Federal judge states that Facebook Inc (NASDAQ:FB) must face a class-action lawsuit nationwide that seeks the social media company to refund the money that children spent with their parent’s credit cards without their permission, as reported on Reuters.
Facebook Inc (NASDAQ:FB) is currently facing a class-action lawsuit in San Jose, California where the U.S. District Judge Beth Labson Freeman stated that a class of plaintiffs estimated in the hundreds of thousands might press the claim that Facebook should change the way it handles transactions made online by minors.
This is not the first time Facebook Inc (NASDAQ:FB) will be in court for this issue. In 2012, the company was sued by a woman in Phoenix, Arizona to receive a refund for what she stated were unauthorized Facebook Credits to purchases made by her son. Facebook Credit is a digital currency on the social networking site that can be used in apps and games. Minors have been using their parents’ credit cards and the parents wanted their money back.
The terms of service of Facebook at that time stated that anyone under 18 can only purchase Facebook Credits with the help of a parent. But this woman claimed that her son was unaware that he was spending real money. Facebook’s Manager of Payment Operation stated during a court filling that over $5 million in Facebook Credits were purchased in 2011 by minors age 13 to 17. This was an issue again for Facebook when parents filled a lawsuit against Facebook in late 2013. This time the company’s defense stated that children were only making those claims because parents would suffer consequences such as punishment and allowance reduction.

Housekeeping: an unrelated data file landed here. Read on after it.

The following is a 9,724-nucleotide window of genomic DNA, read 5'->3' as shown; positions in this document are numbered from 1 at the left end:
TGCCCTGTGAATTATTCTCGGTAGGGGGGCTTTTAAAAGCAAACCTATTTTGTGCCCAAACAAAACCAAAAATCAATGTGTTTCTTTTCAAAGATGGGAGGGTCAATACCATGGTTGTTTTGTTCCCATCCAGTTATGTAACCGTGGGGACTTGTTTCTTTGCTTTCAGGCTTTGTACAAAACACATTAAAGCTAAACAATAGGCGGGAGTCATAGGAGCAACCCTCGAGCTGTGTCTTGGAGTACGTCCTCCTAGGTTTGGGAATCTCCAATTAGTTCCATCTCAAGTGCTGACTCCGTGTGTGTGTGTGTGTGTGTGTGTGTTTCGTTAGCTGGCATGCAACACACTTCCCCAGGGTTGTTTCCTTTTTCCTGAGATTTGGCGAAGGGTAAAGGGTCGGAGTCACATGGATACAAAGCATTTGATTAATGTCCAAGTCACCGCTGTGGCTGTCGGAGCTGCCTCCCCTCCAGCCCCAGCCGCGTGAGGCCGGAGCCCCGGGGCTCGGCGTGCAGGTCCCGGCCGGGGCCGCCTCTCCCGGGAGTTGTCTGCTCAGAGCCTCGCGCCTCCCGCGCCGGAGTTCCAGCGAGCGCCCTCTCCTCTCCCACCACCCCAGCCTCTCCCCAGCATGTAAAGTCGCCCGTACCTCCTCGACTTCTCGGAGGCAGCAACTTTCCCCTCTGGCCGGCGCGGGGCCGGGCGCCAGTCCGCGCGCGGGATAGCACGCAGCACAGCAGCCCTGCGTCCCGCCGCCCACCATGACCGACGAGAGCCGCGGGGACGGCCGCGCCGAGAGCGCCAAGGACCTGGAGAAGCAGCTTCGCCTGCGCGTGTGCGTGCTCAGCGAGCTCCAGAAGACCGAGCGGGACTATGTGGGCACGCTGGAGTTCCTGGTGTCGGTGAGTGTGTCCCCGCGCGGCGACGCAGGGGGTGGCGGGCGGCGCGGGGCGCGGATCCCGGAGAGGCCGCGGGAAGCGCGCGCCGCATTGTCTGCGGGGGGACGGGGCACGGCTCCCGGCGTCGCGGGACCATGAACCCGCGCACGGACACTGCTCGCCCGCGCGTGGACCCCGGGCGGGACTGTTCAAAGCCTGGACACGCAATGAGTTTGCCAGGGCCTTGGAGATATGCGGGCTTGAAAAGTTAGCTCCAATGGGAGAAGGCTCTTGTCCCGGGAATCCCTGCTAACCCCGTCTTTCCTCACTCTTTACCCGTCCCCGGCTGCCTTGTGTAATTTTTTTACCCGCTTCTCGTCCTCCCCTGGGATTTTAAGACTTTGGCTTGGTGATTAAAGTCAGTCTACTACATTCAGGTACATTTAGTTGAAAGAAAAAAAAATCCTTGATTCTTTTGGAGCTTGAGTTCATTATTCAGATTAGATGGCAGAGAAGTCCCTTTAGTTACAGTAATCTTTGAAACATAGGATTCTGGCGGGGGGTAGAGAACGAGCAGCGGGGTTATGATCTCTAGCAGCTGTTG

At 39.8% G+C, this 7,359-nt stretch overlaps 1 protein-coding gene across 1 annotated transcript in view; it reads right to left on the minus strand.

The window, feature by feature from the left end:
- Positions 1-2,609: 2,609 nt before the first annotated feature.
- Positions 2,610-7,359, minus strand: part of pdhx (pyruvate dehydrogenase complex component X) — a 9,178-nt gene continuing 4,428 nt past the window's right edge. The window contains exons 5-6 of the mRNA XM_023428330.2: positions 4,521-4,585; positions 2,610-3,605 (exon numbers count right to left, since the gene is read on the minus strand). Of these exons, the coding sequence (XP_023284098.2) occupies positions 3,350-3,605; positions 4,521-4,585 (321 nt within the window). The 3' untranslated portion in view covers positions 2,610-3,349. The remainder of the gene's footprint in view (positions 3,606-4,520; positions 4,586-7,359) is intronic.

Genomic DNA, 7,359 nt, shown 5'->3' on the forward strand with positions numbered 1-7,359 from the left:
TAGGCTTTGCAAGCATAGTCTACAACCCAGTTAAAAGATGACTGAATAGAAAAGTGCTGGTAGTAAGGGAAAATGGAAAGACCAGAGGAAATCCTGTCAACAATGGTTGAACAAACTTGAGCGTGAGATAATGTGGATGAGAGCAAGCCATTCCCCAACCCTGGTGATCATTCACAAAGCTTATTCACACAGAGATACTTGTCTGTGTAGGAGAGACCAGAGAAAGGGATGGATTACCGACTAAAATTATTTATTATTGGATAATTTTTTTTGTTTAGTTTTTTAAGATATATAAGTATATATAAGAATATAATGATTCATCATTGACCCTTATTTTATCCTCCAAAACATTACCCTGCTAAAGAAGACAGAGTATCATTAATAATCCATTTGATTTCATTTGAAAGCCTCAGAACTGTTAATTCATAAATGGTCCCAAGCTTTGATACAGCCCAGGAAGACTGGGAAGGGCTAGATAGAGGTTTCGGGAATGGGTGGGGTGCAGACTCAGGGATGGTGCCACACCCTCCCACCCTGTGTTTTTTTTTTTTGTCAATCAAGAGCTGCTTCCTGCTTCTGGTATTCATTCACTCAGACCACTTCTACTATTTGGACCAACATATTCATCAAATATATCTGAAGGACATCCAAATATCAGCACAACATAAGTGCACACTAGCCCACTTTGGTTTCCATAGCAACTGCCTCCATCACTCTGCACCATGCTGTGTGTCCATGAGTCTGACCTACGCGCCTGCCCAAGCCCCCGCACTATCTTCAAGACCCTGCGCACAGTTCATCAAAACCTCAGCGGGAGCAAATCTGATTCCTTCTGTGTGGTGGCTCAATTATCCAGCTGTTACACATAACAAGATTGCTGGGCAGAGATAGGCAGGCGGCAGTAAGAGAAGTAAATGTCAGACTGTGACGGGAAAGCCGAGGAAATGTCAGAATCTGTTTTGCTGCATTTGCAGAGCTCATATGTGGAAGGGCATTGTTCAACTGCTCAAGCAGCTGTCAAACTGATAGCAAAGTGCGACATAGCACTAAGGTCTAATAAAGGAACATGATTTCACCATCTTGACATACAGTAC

The court responded to Facebook’s defense stating that in the state of California, the law has a clause in the California Family Code that voids contracts and payments made by children without their parent’s permission. After this lawsuit, Facebook discontinued Facebook Credits and replaced them with Facebook Payments.
This time, the lawsuit was brought by 2 children and their parents. One of them claimed that his mother allowed him to spend $20 on her credit card for a game but she was charged for several hundred dollars for purchases her son thought were made with virtual currency. While the other child says he took a debit card without permission and spent $1,059. The federal judge has already set a date for the trial: October 19.
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